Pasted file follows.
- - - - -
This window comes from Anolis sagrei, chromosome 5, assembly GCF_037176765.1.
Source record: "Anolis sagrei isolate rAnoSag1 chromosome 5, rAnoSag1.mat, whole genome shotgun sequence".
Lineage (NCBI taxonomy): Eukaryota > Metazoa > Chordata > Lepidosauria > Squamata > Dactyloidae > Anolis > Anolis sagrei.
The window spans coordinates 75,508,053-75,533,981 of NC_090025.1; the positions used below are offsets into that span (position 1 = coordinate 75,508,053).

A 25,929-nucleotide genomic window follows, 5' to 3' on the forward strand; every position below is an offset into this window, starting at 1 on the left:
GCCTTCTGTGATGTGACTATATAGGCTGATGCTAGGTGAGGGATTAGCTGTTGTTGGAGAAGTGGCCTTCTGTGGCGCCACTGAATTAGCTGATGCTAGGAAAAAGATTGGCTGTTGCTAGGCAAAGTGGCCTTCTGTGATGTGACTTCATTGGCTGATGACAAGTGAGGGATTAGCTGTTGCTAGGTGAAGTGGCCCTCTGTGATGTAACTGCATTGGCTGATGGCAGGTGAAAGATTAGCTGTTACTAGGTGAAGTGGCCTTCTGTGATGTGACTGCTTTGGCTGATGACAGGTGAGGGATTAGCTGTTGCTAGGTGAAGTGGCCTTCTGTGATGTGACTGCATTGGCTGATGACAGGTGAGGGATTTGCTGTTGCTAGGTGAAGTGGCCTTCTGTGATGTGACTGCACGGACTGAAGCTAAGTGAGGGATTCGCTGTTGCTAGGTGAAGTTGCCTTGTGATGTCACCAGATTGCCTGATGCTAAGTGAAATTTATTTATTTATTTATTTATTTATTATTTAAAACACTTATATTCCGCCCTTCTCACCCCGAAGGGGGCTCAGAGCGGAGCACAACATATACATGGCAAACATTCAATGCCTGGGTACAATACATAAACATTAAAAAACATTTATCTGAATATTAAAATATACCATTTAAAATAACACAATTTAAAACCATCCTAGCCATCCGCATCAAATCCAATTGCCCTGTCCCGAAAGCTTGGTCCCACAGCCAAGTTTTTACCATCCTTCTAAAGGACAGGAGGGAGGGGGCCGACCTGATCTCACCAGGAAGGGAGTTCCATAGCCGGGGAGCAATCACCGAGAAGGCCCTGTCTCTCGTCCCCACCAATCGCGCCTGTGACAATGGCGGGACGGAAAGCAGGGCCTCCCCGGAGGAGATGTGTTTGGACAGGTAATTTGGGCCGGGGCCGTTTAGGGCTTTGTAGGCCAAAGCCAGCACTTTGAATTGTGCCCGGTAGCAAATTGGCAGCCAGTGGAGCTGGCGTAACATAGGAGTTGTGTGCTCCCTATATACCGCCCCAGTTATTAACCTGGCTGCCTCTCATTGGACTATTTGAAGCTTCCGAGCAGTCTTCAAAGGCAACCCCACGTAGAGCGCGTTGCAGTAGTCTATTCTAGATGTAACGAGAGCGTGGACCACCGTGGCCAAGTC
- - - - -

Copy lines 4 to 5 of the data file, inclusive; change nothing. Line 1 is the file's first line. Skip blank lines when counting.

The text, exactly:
The window spans coordinates 75,508,053-75,533,981 of NC_090025.1; the positions used below are offsets into that span (position 1 = coordinate 75,508,053).

A 25,929-nucleotide genomic window follows, 5' to 3' on the forward strand; every position below is an offset into this window, starting at 1 on the left: